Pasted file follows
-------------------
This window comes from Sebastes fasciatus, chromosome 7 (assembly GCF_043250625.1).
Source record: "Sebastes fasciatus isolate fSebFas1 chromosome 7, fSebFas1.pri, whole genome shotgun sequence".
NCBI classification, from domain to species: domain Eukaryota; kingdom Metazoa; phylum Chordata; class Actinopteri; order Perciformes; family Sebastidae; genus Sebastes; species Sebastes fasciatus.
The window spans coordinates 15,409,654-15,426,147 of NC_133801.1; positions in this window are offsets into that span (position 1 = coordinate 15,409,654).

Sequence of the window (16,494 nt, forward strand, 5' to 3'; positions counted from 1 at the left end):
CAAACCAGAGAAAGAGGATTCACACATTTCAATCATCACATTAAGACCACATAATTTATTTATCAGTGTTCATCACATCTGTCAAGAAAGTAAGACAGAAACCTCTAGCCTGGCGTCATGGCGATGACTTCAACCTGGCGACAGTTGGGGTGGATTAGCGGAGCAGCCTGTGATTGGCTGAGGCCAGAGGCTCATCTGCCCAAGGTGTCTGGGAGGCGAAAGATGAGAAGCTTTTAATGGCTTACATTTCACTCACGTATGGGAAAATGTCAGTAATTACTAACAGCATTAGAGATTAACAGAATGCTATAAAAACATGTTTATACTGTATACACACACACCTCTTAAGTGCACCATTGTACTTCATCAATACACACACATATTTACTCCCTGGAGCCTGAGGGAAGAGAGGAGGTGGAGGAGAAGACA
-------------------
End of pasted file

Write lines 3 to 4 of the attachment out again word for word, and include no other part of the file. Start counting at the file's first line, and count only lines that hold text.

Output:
NCBI classification, from domain to species: domain Eukaryota; kingdom Metazoa; phylum Chordata; class Actinopteri; order Perciformes; family Sebastidae; genus Sebastes; species Sebastes fasciatus.
The window spans coordinates 15,409,654-15,426,147 of NC_133801.1; positions in this window are offsets into that span (position 1 = coordinate 15,409,654).